They prospered financially, they grew religiously, but they went farthest and fastest in the development of their political doctrines. Looking back, one sees the unseen power of God guiding them year by year, harvest by harvest, factory by factory, home by home. They planned, they worked tirelessly, and what was their goal? To make this country exactly what Jacob had said it was to be, "a land of liberty unto the Gentiles." (2 Nephi 10:11).

God Himself was moving the minds and souls of those whom Lehi said would be "led out of other countries by the hand of the Lord," (2 Nephi 1:6), moving them toward a future of unrestrained spiritual and material prosperity.

The Colonies

The stirrings within our forefathers in the original thirteen colonies should capture the imagination of every young person in America today. But I fear we have forsaken history and they may not be taught without intervention from those of us who are older. Our earliest inhabitants were caught up in the French and Indian wars. George Washington had his first lessons in commanding men in battle, and for the most part he was so miserable as a tactic commander he felt completely inadequate when asked to command the Continental Army later.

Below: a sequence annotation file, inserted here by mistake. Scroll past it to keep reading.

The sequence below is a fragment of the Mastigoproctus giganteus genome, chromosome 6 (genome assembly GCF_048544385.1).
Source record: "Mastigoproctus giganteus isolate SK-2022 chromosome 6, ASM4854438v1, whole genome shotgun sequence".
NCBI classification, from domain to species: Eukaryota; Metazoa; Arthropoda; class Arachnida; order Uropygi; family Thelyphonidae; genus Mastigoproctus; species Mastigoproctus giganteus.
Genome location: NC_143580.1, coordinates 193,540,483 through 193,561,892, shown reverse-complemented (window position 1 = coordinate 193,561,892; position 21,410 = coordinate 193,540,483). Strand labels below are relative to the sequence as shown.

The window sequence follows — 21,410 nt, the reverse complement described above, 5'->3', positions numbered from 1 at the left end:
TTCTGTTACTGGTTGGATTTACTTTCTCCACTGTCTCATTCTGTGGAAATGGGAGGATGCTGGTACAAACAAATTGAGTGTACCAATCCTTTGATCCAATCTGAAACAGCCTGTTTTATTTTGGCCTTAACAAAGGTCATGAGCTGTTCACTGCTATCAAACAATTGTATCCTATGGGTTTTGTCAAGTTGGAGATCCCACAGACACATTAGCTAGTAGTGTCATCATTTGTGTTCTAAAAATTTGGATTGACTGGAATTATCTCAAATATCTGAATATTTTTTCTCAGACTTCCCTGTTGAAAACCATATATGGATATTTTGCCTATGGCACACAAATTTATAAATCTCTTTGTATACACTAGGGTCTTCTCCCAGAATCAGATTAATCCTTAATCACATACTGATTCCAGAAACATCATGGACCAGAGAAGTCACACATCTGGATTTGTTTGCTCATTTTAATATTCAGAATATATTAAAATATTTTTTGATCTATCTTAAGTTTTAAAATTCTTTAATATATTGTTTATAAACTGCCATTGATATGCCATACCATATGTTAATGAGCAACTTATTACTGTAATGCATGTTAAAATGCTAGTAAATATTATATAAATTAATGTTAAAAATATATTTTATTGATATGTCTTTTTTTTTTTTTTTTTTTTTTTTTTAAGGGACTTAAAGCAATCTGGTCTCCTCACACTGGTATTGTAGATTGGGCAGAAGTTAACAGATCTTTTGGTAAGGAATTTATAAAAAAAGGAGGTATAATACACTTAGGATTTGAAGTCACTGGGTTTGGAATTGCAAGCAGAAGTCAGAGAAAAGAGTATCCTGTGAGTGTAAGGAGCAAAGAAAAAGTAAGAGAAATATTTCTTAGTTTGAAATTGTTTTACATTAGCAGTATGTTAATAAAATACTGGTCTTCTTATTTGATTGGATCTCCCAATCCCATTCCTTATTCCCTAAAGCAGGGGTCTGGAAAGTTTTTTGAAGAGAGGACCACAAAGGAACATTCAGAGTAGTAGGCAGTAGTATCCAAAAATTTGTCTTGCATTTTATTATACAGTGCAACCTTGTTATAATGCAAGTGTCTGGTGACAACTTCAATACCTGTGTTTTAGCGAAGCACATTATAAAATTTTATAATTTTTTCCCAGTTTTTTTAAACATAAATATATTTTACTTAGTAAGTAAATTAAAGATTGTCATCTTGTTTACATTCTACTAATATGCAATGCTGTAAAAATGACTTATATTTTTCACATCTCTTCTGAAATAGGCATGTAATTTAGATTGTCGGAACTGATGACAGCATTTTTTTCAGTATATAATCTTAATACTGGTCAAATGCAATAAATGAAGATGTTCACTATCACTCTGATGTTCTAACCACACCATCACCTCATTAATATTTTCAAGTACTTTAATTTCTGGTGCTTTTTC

The purpose of those early skirmishes on this land of freedom were for motives our European mother countries espoused and had nothing to do with emerging American thinking. The wisdom of George Washington and Thomas Jefferson would evolve based upon these formative experiences. They believed we had no business mixing in European affairs. If only we could believe it today, but the wickedness came to our doorstep in Pearl Harbor and New York, and since 9/11, I fear our national psyche has been altered forever.

Our forefathers were "brought out" by the hand of God to forge a better path, inherit a far brighter destiny. They were separated from the Old World to build a new and mighty nation together, to become united in a land of liberty. They truly did consecrate the land to this purpose.
President J. Reuben Clark

President J. Reuben Clark, long accused of being a pacifist in his teachings and writings, observed in 1940, "How vain for us to join with those against whom we are to be fortified, with those who shall perish if they fight against us." He warned against the foreign intrigues of World War II, until America's involvement became inevitable and unavoidable when Pearl Harbor was attacked. We have found ample justifications for war ever since, most recently in that war in Libya -- you know, the one in which we would only be involved for a matter of "days not weeks." We continue to fight three foreign wars against almost invisible enemies. We killed Osama bin Laden, but his expressed goal to destroy us lives on in the jihad.